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NYPD Latest To Use Gunshot Detection System That Had Springfield PD As Early Adopter

The New York City Police Department has announced it has started to use a gunshot detection system.  The rollout of the technology in the nation’s largest police department comes seven years after the police department in Springfield, Massachusetts started using the system called ShotSpotter.   

ShotSpotter uses acoustic sensors to pinpoint the location of gunfire and transmit the information within seconds to police dispatchers and to laptop computers in police cruisers. A map on the computer screen shows where the gun was fired and there is an audio recording of the shots.

The maker of ShotSpotter reports gunfire incidents declined by more than 20 percent in the 31 U.S. communities that had the technology deployed in both 2013 and 2014.  In Springfield, the incidents of  gunfire logged by the sensors was down 50 percent.

Police Sergeant John Delaney, the spokesman for the Springfield Police Department, said the technology is one factor that contributed to a 19 percent decline last year in the city’s crime rate.

"The technology does work and statistically it has been proven in Springfield," he said.

Delaney said an analysis of the data reveals most of the gunshots detected by the technology were not reported by a call to 911, and when police were called it was typically five minutes or more after the gunfire occurred.

" With this technology we respond within 15 seconds, often times arrested are made. It helps us tremendously with gun fire incidents," said Delaney.

The ShotSpotter data is also used to help direct police resources to proactively combat crime.

The gunshot detection technology covers roughly six square miles of Springfield’s total 33-square mile area.

New York City will use the sensors in parts of the Bronx and Brooklyn covering an area of 15 square miles, where there have been a high number of shootings, according to a report in the New York Times.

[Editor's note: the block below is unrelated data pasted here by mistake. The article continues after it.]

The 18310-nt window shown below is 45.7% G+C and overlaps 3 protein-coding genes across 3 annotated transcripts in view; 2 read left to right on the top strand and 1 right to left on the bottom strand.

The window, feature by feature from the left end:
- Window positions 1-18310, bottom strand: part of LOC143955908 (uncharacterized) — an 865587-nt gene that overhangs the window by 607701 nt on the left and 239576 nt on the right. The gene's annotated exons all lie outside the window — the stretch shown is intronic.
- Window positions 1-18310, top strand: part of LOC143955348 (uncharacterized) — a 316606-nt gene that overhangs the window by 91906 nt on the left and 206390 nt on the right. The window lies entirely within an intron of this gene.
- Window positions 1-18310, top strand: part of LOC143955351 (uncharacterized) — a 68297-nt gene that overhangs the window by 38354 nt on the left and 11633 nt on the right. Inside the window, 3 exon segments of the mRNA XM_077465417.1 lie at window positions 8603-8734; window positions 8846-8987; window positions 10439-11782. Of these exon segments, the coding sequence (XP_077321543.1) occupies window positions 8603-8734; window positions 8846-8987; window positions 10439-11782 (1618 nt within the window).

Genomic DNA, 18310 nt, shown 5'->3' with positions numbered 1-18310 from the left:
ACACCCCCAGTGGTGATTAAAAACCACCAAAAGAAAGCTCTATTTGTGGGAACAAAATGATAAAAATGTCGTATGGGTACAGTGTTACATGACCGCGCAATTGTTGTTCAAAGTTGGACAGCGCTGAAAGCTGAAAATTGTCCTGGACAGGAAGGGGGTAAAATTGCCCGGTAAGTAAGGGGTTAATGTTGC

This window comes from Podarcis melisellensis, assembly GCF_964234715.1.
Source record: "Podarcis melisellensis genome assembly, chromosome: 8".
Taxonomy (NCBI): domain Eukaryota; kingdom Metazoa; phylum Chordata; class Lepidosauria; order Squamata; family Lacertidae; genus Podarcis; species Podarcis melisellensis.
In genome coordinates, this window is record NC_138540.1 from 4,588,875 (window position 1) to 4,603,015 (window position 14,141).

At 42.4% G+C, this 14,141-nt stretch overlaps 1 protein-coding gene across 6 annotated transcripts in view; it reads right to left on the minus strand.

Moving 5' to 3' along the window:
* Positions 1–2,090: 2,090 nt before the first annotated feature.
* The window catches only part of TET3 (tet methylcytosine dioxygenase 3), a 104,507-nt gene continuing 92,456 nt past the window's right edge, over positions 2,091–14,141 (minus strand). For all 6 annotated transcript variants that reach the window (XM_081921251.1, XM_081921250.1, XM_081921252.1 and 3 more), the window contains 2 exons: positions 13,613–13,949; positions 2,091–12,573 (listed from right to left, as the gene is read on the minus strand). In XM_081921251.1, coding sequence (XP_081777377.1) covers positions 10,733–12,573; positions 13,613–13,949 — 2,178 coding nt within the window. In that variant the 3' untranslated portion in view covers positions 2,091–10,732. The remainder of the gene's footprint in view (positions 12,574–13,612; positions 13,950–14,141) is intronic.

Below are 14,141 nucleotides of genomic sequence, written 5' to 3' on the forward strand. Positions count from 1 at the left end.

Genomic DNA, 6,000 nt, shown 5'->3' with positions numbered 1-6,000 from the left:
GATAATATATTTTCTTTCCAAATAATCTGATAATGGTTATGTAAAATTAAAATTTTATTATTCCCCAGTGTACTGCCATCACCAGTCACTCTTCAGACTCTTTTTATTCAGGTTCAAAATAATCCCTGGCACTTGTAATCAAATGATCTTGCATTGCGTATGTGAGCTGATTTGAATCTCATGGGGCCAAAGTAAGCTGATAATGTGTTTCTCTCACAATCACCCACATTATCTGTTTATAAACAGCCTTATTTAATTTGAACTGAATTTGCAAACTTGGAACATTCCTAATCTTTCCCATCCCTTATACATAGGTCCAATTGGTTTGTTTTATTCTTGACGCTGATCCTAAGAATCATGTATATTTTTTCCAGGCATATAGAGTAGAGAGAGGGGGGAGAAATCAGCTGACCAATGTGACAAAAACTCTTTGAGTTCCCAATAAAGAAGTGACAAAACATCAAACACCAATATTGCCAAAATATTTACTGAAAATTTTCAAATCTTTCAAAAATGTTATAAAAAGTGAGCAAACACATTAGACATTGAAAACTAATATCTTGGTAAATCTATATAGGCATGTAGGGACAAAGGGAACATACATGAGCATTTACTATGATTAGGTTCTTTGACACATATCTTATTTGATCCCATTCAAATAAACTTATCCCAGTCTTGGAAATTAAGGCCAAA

Gun violence in New York has increased by 11 percent this year compared to the same period last year according to the NYPD.

The pilot program using ShotSpotter in New York City will cost $1.5 million annually.

ShotSpotter was deployed initially in Springfield in 2008. Impressed by the results, a community organization raised money to expand the area covered by the system in 2013.

Jose Claudio of the New North Citizens Council said $125,000 was donated by business owners and apartment building property managers as part of a safe neighborhood initiative.

" I thought it was excellent for the business community to step up because of the effort we made in the neighborhood to knock down crime." said Claudio.

The ShotSpotter system is used in more than 80 U.S. communities including Boston, Worcester, Hartford and Rochester, NY., according to the company.  The technology was used but then dropped in Troy, NY.

Paul Tuthill is WAMC’s Pioneer Valley Bureau Chief. He’s been covering news, everything from politics and government corruption to natural disasters and the arts, in western Massachusetts since 2007. Before joining WAMC, Paul was a reporter and anchor at WRKO in Boston. He was news director for more than a decade at WTAG in Worcester. Paul has won more than two dozen Associated Press Broadcast Awards. He won an Edward R. Murrow award for reporting on veterans’ healthcare for WAMC in 2011. Born and raised in western New York, Paul did his first radio reporting while he was a student at the University of Rochester.
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